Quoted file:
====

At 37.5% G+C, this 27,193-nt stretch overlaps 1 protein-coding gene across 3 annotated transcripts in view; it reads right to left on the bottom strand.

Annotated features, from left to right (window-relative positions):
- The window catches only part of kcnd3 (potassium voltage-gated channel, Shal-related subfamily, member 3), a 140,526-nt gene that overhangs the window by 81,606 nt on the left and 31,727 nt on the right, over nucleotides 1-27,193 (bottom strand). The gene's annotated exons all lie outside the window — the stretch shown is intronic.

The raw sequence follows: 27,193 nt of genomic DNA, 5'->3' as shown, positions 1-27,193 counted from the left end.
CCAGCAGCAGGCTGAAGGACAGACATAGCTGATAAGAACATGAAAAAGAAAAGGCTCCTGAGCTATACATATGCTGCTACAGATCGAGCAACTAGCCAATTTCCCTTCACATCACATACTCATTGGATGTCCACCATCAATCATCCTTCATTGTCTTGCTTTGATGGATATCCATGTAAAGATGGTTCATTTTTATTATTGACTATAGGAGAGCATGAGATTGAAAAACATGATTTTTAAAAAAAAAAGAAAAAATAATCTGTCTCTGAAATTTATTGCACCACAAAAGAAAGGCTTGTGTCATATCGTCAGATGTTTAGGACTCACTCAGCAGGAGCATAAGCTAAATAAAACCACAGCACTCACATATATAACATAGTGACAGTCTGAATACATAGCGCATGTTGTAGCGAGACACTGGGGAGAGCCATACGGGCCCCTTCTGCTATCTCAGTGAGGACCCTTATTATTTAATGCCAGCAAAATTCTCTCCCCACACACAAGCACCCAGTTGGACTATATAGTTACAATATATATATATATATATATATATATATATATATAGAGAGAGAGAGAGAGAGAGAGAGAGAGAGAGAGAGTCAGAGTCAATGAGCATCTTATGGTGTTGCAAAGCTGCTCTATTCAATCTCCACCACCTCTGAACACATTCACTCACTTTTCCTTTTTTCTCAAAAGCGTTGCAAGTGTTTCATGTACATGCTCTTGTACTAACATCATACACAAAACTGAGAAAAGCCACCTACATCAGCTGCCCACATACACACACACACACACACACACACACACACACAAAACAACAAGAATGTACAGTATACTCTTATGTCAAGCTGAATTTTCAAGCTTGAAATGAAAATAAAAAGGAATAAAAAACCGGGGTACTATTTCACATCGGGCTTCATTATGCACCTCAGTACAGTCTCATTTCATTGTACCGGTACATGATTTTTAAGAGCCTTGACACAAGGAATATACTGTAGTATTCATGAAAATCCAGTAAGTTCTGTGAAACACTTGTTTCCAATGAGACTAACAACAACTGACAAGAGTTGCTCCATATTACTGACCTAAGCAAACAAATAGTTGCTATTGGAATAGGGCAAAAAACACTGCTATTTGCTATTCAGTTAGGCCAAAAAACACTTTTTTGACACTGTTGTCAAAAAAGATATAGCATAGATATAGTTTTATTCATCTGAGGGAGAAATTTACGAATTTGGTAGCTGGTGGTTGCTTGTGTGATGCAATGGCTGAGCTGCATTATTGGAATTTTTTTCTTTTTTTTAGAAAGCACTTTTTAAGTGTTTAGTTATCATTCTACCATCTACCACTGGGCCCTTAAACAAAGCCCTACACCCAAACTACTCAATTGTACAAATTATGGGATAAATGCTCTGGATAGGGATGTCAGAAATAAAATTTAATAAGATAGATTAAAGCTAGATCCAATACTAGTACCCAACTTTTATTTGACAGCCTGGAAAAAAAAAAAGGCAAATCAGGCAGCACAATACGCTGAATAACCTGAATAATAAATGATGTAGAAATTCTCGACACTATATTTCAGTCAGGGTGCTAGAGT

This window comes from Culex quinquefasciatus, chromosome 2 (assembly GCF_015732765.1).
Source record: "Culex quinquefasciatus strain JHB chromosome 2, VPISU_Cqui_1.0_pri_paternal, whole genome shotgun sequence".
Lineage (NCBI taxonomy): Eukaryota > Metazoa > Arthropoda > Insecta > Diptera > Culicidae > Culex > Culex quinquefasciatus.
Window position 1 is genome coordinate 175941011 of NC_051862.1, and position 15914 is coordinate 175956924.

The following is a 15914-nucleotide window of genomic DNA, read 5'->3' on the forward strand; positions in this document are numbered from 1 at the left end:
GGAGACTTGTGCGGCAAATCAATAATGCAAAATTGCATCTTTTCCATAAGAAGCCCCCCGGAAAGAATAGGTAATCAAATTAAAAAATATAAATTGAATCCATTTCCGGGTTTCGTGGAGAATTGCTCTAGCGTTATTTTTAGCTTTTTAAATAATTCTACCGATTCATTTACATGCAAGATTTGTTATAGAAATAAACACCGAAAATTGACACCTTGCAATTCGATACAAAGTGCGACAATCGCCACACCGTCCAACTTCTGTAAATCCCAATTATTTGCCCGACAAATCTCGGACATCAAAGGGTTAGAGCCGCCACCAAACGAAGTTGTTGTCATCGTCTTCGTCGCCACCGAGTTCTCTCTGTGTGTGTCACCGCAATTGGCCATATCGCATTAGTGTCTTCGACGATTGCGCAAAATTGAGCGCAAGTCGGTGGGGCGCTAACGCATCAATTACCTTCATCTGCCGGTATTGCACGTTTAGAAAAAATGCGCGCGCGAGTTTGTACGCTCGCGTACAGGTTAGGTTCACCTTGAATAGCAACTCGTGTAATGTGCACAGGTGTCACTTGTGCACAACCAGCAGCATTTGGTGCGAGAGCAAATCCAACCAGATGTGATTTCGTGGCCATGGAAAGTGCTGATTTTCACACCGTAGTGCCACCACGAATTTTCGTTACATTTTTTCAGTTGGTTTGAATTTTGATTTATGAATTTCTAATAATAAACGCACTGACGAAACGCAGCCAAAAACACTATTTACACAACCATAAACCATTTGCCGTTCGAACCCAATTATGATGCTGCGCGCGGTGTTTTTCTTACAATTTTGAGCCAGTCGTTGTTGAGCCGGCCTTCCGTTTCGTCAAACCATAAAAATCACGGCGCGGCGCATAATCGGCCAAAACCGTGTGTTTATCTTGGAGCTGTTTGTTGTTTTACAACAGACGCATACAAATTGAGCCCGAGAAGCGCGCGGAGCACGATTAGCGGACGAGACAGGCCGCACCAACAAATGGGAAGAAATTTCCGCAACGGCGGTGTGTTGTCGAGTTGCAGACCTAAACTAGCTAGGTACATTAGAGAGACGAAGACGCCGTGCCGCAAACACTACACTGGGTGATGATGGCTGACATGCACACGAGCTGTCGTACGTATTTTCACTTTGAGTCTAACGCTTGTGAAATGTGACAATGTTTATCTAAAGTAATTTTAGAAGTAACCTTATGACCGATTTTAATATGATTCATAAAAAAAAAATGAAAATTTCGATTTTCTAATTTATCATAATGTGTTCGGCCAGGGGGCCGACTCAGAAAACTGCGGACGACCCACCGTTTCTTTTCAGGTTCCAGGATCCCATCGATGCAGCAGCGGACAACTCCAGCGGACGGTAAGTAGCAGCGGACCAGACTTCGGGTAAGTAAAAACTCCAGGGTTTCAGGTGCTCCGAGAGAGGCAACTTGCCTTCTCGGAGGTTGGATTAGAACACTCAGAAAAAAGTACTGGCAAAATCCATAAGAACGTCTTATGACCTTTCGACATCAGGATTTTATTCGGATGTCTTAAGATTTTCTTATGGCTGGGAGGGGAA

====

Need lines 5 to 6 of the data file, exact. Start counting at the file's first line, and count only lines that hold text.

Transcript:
CCAGCAGCAGGCTGAAGGACAGACATAGCTGATAAGAACATGAAAAAGAAAAGGCTCCTGAGCTATACATATGCTGCTACAGATCGAGCAACTAGCCAATTTCCCTTCACATCACATACTCATTGGATGTCCACCATCAATCATCCTTCATTGTCTTGCTTTGATGGATATCCATGTAAAGATGGTTCATTTTTATTATTGACTATAGGAGAGCATGAGATTGAAAAACATGATTTTTAAAAAAAAAAGAAAAAATAATCTGTCTCTGAAATTTATTGCACCACAAAAGAAAGGCTTGTGTCATATCGTCAGATGTTTAGGACTCACTCAGCAGGAGCATAAGCTAAATAAAACCACAGCACTCACATATATAACATAGTGACAGTCTGAATACATAGCGCATGTTGTAGCGAGACACTGGGGAGAGCCATACGGGCCCCTTCTGCTATCTCAGTGAGGACCCTTATTATTTAATGCCAGCAAAATTCTCTCCCCACACACAAGCACCCAGTTGGACTATATAGTTACAATATATATATATATATATATATATATATATATATAGAGAGAGAGAGAGAGAGAGAGAGAGAGAGAGAGAGTCAGAGTCAATGAGCATCTTATGGTGTTGCAAAGCTGCTCTATTCAATCTCCACCACCTCTGAACACATTCACTCACTTTTCCTTTTTTCTCAAAAGCGTTGCAAGTGTTTCATGTACATGCTCTTGTACTAACATCATACACAAAACTGAGAAAAGCCACCTACATCAGCTGCCCACATACACACACACACACACACACACACACACACACAAAACAACAAGAATGTACAGTATACTCTTATGTCAAGCTGAATTTTCAAGCTTGAAATGAAAATAAAAAGGAATAAAAAACCGGGGTACTATTTCACATCGGGCTTCATTATGCACCTCAGTACAGTCTCATTTCATTGTACCGGTACATGATTTTTAAGAGCCTTGACACAAGGAATATACTGTAGTATTCATGAAAATCCAGTAAGTTCTGTGAAACACTTGTTTCCAATGAGACTAACAACAACTGACAAGAGTTGCTCCATATTACTGACCTAAGCAAACAAATAGTTGCTATTGGAATAGGGCAAAAAACACTGCTATTTGCTATTCAGTTAGGCCAAAAAACACTTTTTTGACACTGTTGTCAAAAAAGATATAGCATAGATATAGTTTTATTCATCTGAGGGAGAAATTTACGAATTTGGTAGCTGGTGGTTGCTTGTGTGATGCAATGGCTGAGCTGCATTATTGGAATTTTTTTCTTTTTTTTAGAAAGCACTTTTTAAGTGTTTAGTTATCATTCTACCATCTACCACTGGGCCCTTAAACAAAGCCCTACACCCAAACTACTCAATTGTACAAATTATGGGATAAATGCTCTGGATAGGGATGTCAGAAATAAAATTTAATAAGATAGATTAAAGCTAGATCCAATACTAGTACCCAACTTTTATTTGACAGCCTGGAAAAAAAAAAAGGCAAATCAGGCAGCACAATACGCTGAATAACCTGAATAATAAATGATGTAGAAATTCTCGACACTATATTTCAGTCAGGGTGCTAGAGT

This window comes from Culex quinquefasciatus, chromosome 2 (assembly GCF_015732765.1).